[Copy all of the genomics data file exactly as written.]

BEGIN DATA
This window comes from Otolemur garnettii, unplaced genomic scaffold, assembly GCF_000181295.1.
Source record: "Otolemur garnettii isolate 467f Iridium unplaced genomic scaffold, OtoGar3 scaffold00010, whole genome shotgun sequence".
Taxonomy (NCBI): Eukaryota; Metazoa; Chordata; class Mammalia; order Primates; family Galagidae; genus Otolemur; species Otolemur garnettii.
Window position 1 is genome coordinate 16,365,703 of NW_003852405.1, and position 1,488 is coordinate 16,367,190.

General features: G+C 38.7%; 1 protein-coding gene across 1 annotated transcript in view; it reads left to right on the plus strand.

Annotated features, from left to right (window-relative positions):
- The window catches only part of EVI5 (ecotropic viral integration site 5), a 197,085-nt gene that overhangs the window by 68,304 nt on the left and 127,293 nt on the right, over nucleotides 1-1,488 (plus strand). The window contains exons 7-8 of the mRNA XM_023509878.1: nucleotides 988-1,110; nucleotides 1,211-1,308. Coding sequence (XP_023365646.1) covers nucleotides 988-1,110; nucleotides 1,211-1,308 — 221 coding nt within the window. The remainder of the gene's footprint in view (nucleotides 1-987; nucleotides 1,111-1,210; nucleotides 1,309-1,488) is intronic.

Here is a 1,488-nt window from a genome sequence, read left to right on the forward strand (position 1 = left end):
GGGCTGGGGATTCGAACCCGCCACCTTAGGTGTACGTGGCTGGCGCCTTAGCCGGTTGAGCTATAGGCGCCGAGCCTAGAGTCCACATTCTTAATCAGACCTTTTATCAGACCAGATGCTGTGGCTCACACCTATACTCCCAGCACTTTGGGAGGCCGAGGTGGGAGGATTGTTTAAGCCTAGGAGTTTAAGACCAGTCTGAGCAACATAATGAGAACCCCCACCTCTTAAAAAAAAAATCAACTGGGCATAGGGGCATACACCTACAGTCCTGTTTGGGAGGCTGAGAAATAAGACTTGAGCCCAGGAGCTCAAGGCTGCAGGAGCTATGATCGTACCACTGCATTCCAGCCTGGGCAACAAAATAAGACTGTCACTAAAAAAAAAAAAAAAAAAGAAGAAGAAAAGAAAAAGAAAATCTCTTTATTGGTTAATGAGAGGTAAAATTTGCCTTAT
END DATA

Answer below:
This window comes from Otolemur garnettii, unplaced genomic scaffold, assembly GCF_000181295.1.
Source record: "Otolemur garnettii isolate 467f Iridium unplaced genomic scaffold, OtoGar3 scaffold00010, whole genome shotgun sequence".
Taxonomy (NCBI): Eukaryota; Metazoa; Chordata; class Mammalia; order Primates; family Galagidae; genus Otolemur; species Otolemur garnettii.
Window position 1 is genome coordinate 16,365,703 of NW_003852405.1, and position 1,488 is coordinate 16,367,190.

General features: G+C 38.7%; 1 protein-coding gene across 1 annotated transcript in view; it reads left to right on the plus strand.

Annotated features, from left to right (window-relative positions):
- The window catches only part of EVI5 (ecotropic viral integration site 5), a 197,085-nt gene that overhangs the window by 68,304 nt on the left and 127,293 nt on the right, over nucleotides 1-1,488 (plus strand). The window contains exons 7-8 of the mRNA XM_023509878.1: nucleotides 988-1,110; nucleotides 1,211-1,308. Coding sequence (XP_023365646.1) covers nucleotides 988-1,110; nucleotides 1,211-1,308 — 221 coding nt within the window. The remainder of the gene's footprint in view (nucleotides 1-987; nucleotides 1,111-1,210; nucleotides 1,309-1,488) is intronic.

Here is a 1,488-nt window from a genome sequence, read left to right on the forward strand (position 1 = left end):
GGGCTGGGGATTCGAACCCGCCACCTTAGGTGTACGTGGCTGGCGCCTTAGCCGGTTGAGCTATAGGCGCCGAGCCTAGAGTCCACATTCTTAATCAGACCTTTTATCAGACCAGATGCTGTGGCTCACACCTATACTCCCAGCACTTTGGGAGGCCGAGGTGGGAGGATTGTTTAAGCCTAGGAGTTTAAGACCAGTCTGAGCAACATAATGAGAACCCCCACCTCTTAAAAAAAAAATCAACTGGGCATAGGGGCATACACCTACAGTCCTGTTTGGGAGGCTGAGAAATAAGACTTGAGCCCAGGAGCTCAAGGCTGCAGGAGCTATGATCGTACCACTGCATTCCAGCCTGGGCAACAAAATAAGACTGTCACTAAAAAAAAAAAAAAAAAAGAAGAAGAAAAGAAAAAGAAAATCTCTTTATTGGTTAATGAGAGGTAAAATTTGCCTTAT